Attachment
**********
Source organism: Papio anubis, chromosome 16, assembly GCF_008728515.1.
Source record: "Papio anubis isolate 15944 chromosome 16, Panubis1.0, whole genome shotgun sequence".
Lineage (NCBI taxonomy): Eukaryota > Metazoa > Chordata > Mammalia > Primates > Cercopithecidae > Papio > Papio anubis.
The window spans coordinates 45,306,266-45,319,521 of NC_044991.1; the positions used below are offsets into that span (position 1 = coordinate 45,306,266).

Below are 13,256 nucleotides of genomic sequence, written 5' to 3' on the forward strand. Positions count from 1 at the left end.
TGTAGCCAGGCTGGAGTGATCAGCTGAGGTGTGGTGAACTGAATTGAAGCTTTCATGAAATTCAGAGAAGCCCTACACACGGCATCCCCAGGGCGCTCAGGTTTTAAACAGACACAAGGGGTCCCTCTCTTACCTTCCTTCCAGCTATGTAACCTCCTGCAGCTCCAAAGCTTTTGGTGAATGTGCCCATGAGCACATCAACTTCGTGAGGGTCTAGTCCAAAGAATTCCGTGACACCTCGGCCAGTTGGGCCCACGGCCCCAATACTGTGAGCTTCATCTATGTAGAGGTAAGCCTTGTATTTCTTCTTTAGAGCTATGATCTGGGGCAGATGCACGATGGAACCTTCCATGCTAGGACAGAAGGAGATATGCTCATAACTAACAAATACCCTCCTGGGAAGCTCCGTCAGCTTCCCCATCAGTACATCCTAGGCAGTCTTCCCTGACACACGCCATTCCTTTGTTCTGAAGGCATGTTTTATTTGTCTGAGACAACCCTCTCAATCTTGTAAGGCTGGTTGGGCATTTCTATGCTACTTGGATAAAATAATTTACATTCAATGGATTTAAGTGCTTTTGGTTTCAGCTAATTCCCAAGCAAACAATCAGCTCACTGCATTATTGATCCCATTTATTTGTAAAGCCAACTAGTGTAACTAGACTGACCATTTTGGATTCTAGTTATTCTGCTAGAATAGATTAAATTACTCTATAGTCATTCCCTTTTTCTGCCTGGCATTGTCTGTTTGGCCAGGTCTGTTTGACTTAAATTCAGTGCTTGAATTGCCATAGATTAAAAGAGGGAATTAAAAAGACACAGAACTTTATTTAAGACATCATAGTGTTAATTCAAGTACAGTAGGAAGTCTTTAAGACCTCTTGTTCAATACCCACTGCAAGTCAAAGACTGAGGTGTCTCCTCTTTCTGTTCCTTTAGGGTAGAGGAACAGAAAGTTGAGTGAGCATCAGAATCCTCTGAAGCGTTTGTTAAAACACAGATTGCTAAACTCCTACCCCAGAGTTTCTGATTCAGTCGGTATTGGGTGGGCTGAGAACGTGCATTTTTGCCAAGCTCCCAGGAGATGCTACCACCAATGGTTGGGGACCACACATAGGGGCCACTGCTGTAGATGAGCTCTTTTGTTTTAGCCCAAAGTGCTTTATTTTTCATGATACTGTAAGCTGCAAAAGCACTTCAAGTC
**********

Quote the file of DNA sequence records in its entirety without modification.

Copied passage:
Source organism: Papio anubis, chromosome 16, assembly GCF_008728515.1.
Source record: "Papio anubis isolate 15944 chromosome 16, Panubis1.0, whole genome shotgun sequence".
Lineage (NCBI taxonomy): Eukaryota > Metazoa > Chordata > Mammalia > Primates > Cercopithecidae > Papio > Papio anubis.
The window spans coordinates 45,306,266-45,319,521 of NC_044991.1; the positions used below are offsets into that span (position 1 = coordinate 45,306,266).

Below are 13,256 nucleotides of genomic sequence, written 5' to 3' on the forward strand. Positions count from 1 at the left end.
TGTAGCCAGGCTGGAGTGATCAGCTGAGGTGTGGTGAACTGAATTGAAGCTTTCATGAAATTCAGAGAAGCCCTACACACGGCATCCCCAGGGCGCTCAGGTTTTAAACAGACACAAGGGGTCCCTCTCTTACCTTCCTTCCAGCTATGTAACCTCCTGCAGCTCCAAAGCTTTTGGTGAATGTGCCCATGAGCACATCAACTTCGTGAGGGTCTAGTCCAAAGAATTCCGTGACACCTCGGCCAGTTGGGCCCACGGCCCCAATACTGTGAGCTTCATCTATGTAGAGGTAAGCCTTGTATTTCTTCTTTAGAGCTATGATCTGGGGCAGATGCACGATGGAACCTTCCATGCTAGGACAGAAGGAGATATGCTCATAACTAACAAATACCCTCCTGGGAAGCTCCGTCAGCTTCCCCATCAGTACATCCTAGGCAGTCTTCCCTGACACACGCCATTCCTTTGTTCTGAAGGCATGTTTTATTTGTCTGAGACAACCCTCTCAATCTTGTAAGGCTGGTTGGGCATTTCTATGCTACTTGGATAAAATAATTTACATTCAATGGATTTAAGTGCTTTTGGTTTCAGCTAATTCCCAAGCAAACAATCAGCTCACTGCATTATTGATCCCATTTATTTGTAAAGCCAACTAGTGTAACTAGACTGACCATTTTGGATTCTAGTTATTCTGCTAGAATAGATTAAATTACTCTATAGTCATTCCCTTTTTCTGCCTGGCATTGTCTGTTTGGCCAGGTCTGTTTGACTTAAATTCAGTGCTTGAATTGCCATAGATTAAAAGAGGGAATTAAAAAGACACAGAACTTTATTTAAGACATCATAGTGTTAATTCAAGTACAGTAGGAAGTCTTTAAGACCTCTTGTTCAATACCCACTGCAAGTCAAAGACTGAGGTGTCTCCTCTTTCTGTTCCTTTAGGGTAGAGGAACAGAAAGTTGAGTGAGCATCAGAATCCTCTGAAGCGTTTGTTAAAACACAGATTGCTAAACTCCTACCCCAGAGTTTCTGATTCAGTCGGTATTGGGTGGGCTGAGAACGTGCATTTTTGCCAAGCTCCCAGGAGATGCTACCACCAATGGTTGGGGACCACACATAGGGGCCACTGCTGTAGATGAGCTCTTTTGTTTTAGCCCAAAGTGCTTTATTTTTCATGATACTGTAAGCTGCAAAAGCACTTCAAGTC